If this doesn't work.  Add the go path to your environment.

Step 3: Run the local build command

mos build --local --arch --esp8266 --libs-dir ../../../libs/ --repo ../../../../mongoose-os/ --verbose

Verbose is optional.  I like to have it enabled so I can see what's going on.  --libs-dir and --repo are both compulsory.  --libs-dir needs to point to the "libs" directory where you have cloned all your Mongoose OS libs (click for a link to the github), and --repo just simply points to the source of your actual Mongoose OS source which you would clone from here.

You run this command from the root directory of the app that you want to compile.  To check that local build is truly working, you will want to disconnect yourself from the World Wide Web before running the command again.  Enjoy.

Saturday, June 30, 2018

Cronjobs on the ESP8266 with Mongoose OS

This is a copy of a post I made on StackOverflow helping another user getting a Cronjob up and going on mgos, but I thought it might be useful to add it here also, with a bit more info.  All it does is turn on an LED at a particular time of the day and turn it off at another time of the day.
There are 6 steps.  They're all pretty easy.  But if you're less experienced with Mongoose OS or experience a bug, please let me know the comments below.
Step 1: Add wifi setup to your mos.yml so it can connect to your wireless AP.  If you don't do this you won't be able to successfully pull the time from the NTP server using SNTP.
  - ["wifi.sta.enable", true]
  - ["wifi.sta.ssid", "MyAP"]
  - ["wifi.sta.pass", "Passwd"]
Step 2: Add these to your mos.yml. Leave off rpc-uart if you have no intention of making rpc calls over UART.  You'll notice there's a lib sntp in here.  There's nothing that needs to be done after adding it to your mos.yml. You don't need to add anything into your app code.  As soon as an internet connection is established it grabs the latest time.  It uses by default.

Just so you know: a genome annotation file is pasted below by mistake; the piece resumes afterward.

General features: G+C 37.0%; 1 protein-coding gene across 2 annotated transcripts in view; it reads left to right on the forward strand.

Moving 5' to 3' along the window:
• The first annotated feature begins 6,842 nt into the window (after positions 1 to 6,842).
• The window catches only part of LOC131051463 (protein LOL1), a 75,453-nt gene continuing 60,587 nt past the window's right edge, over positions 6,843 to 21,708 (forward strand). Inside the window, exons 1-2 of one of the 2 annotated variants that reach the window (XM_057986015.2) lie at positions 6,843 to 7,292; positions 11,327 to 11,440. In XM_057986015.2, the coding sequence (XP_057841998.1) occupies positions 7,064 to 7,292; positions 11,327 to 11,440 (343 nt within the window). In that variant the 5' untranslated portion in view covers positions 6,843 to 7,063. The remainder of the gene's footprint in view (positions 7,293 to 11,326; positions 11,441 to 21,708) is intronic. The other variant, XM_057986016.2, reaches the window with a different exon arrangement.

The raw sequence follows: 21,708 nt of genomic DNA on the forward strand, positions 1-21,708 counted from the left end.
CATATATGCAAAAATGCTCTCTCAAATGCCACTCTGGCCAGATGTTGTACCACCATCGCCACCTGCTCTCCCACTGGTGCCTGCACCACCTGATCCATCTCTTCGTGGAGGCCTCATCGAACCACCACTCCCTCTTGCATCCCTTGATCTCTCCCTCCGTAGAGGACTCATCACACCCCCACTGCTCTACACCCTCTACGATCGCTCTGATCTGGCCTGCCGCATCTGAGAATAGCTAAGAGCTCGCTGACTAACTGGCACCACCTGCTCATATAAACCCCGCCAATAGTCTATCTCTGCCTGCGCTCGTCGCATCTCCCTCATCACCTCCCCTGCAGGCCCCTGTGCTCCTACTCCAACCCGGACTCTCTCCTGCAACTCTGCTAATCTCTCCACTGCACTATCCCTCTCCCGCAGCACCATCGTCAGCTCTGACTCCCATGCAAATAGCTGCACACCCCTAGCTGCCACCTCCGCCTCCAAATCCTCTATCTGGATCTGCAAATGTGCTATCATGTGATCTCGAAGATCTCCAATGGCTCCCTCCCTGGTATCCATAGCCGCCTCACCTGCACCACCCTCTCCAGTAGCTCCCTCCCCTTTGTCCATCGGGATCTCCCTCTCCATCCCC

- origin:
  - origin:
  - origin:
  - origin:
  - origin:
Step 3: In your application code, in the entry point for your app (mgos_app_init()), add crontab handlers.  In this case we're just going to add two cronjobs, one for LED on, and LED off. mgos_crontab_register_handler() takes three arguments, the name of the action (we will get to this in step 6), and the exact name of the callback function, which we will define in the next step.  The third argument is void *userdata. For now it's safe to leave this as NULL, because we don't intend of passing any extra data into our callback functions.
enum mgos_app_init_result mgos_app_init(void) {
  /* Set LED GPIOs as outputs */
  mgos_gpio_set_mode(YOUR_LED_GPIO, MGOS_GPIO_MODE_OUTPUT);

  /* Register crontab handler - LED OFF */
  mgos_crontab_register_handler(mg_mk_str("ledoff"), ledoff, NULL);

  /* Register crontab handler - LED ON */
  mgos_crontab_register_handler(mg_mk_str("ledon"), ledon, NULL);

Step 4: Add callbacks.  These callback functions need to match the name of the second argument of mgos_crontab_register_handler() in the previous step.  It's worth noting that the mos-tool build system is extremely pedantic and with error out if you pass a parameter into a function and don't utilize it.  This is why we use (void) parameter; to trick the compiler into letting us pass.
void ledoff(struct mg_str action, struct mg_str payload, void *userdata) {
  mgos_gpio_write(YOUR_LED_GPIO, 0);
  (void) payload;
  (void) userdata;
  (void) action;

void ledon(struct mg_str action, struct mg_str payload, void *userdata) {
  mgos_gpio_write(YOUR_LED_GPIO, 1);
  (void) payload;
  (void) userdata;
  (void) action;
Step 5: From your app's main directory, build the app as you normally would (eg. mos build --arch esp8266 --verbose).
Step 6: Add your cronjobs from the web UI or UART:
call Cron.Add '{"at":"0 0 10 00 * *, "action":"ledon"}'
call Cron.Add '{"at":"0 0 16 00 * *, "action":"ledoff"}'
The format of cronjob times on Unix-like systems typically looks like this:
# ┌───────────── minute (0 - 59)
# │ ┌───────────── hour (0 - 23)
# │ │ ┌───────────── day of month (1 - 31)
# │ │ │ ┌───────────── month (1 - 12)
# │ │ │ │ ┌───────────── day of week (0 - 6) (Sunday to Saturday;
# │ │ │ │ │                                  7 is also Sunday on some systems)
# │ │ │ │ │
# │ │ │ │ │
# * * * * *  command to execute
But Mongoose OS's cron lib specifies a slightly different format:
# ┌───────────── seconds (0 - 59)
# │ ┌───────────── minutes (0 - 59)
# │ │ ┌───────────── hours (0 - 23)
# │ │ │ ┌───────────── day of the month (1 - 31)
# │ │ │ │ ┌───────────── month 1-12 or JAN-DEC
# │ │ │ │ │ ┌───────────── day of week 0-6 or SUN-SAT
# │ │ │ │ │ │
# │ │ │ │ │ │ 
# * * * * * *